Because the regular political process was so slow, he said that a system of negotiation should be tried. In response to this recommendation, representatives of the Government of Canada, the Province of Ontario and the two communities signed a Memorandum of Understanding on Dec. 15, 1978. All parties agreed to appoint a mediator to resolve the issues in dispute. Eight more years went by before all parties concerned signed the final agreement.

The agreements were ratified, or approved, by a very large majority of the First Nations members over 18 years of age.

The 5 parties agreed to financial compensation to them in the following amounts:

Government of Canada – $2.75 million

Province of Ontario – $2.17 million

Great Lakes Forest Products – $6 million

Reed Limited – $5.75 million

Total: $16.67 million

In 1997, the Province of Ontario contributed $6,000,000 to the Fund. Per legislation, in reality, the Province of Ontario is responsible to ensure that the Fund does not go below $100,000. In 2006, a new formula for replenishing the Mercury Disability Fund was announced by the Province of Ontario. Additional funds will be added to the Mercury Disability Fund annually based on calculations used to determine the disbursement for the upcoming year.

The agreement outlined by the Memorandum of Understanding of 1985 set up the Mercury Disability Fund. Its purpose was to provide First Nations members with an avenue to apply for individual compensation should they have, or would develop in the future, symptoms or diseases consistent with mercury poisoning. The agreement specifically states that each of the First Nations was to receive $1,000,000 plus interest gained for purposes of compensation to those affected by mercury poisoning.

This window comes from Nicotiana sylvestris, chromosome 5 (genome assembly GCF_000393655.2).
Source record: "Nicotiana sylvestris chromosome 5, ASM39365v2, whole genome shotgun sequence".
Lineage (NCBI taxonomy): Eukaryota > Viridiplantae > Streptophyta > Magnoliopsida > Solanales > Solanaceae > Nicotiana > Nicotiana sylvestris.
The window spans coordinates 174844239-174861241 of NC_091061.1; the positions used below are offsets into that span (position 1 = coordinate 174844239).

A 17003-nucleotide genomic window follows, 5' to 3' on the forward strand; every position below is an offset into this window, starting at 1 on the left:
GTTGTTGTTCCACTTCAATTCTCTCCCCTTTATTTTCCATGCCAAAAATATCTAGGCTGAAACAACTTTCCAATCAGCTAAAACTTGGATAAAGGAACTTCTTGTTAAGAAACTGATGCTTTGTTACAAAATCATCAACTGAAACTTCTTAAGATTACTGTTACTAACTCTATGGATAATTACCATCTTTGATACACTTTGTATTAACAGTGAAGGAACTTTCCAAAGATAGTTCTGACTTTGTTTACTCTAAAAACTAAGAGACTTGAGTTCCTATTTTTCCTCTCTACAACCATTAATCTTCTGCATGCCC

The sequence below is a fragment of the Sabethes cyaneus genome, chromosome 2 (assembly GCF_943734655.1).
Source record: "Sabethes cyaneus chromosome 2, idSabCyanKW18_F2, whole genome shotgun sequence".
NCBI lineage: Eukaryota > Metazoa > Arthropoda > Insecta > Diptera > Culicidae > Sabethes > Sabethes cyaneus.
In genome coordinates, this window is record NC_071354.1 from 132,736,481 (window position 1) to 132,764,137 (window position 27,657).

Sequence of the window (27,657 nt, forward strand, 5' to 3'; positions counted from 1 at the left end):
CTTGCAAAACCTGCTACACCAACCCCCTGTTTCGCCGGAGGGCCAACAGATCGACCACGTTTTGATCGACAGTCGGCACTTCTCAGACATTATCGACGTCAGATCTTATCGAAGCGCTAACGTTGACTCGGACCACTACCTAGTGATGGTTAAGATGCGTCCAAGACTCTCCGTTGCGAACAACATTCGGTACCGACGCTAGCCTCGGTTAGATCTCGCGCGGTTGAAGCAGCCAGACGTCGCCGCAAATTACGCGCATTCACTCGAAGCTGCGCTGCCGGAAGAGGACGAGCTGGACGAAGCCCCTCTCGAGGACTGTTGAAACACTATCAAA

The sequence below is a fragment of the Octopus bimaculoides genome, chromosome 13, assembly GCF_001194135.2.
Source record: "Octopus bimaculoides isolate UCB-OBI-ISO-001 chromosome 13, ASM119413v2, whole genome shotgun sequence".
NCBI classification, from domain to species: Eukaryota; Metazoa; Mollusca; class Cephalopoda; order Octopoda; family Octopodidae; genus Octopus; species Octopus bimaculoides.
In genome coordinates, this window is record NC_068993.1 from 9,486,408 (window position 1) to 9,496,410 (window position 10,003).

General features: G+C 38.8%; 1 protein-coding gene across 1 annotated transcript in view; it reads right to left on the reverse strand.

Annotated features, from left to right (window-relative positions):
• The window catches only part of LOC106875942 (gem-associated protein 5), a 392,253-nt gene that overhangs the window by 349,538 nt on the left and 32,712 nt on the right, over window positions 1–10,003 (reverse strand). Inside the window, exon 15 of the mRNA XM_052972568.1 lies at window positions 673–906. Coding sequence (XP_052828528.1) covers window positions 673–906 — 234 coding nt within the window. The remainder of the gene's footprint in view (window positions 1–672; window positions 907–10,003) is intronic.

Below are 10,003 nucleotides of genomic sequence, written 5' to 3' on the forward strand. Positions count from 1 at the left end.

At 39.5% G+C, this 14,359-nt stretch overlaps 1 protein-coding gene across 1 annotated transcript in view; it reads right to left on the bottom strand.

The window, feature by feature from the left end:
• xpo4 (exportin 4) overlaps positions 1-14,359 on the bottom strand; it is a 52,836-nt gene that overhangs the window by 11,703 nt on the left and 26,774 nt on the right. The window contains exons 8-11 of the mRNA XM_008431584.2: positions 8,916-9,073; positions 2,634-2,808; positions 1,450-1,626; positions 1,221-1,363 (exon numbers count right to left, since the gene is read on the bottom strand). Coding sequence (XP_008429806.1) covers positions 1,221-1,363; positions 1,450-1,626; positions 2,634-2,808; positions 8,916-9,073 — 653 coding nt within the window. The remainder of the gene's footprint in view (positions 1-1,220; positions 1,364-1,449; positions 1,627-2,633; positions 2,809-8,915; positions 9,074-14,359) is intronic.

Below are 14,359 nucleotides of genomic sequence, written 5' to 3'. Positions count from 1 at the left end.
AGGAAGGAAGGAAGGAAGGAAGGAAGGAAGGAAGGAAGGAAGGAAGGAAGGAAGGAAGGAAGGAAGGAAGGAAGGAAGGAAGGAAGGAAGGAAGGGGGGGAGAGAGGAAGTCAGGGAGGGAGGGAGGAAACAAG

The Mercury Disability Board was set up to administer the Fund, including the final ruling on applications for compensation.

The board consists of one chairperson, one member from each of the two First Nations, two physicians and two other persons appointed by the Search Committee, a part of whose duty it is to select Board members.

An administrator was appointed by the Attorney General of Ontario and approved by the Mercury Disability Board to administer the funds as set out by law. The administrator is the Great-West Life Assurance Company of Winnipeg. Awards vary from $250.00 to $800.00 per month. The Board has the authority to make a recommendation regarding an application and to review the determination of the administrator. The ruling of the Board is final.

A brochure, with the title, ’Mercury Disability Claims: How the Process Works’, explains the application process in detail. Copies are available at the First Nations Council Offices, the Health Centers in both communities as well as from the Mercury Disability Board office in Kenora.

Mercury Disability Board

A Historical Report: 1986-2001

The full report (available here) consists of three volumes. It was written by a university student, Sylvia Cosway, who was working on her Ph.D. at the University of Manitoba. The entire study covers over 400 pages in a language more suited to readers with special training in medicine and chemistry. This booklet is written in a simpler style. It avoids many highly technical terms as well most of the details useful primarily to professionals.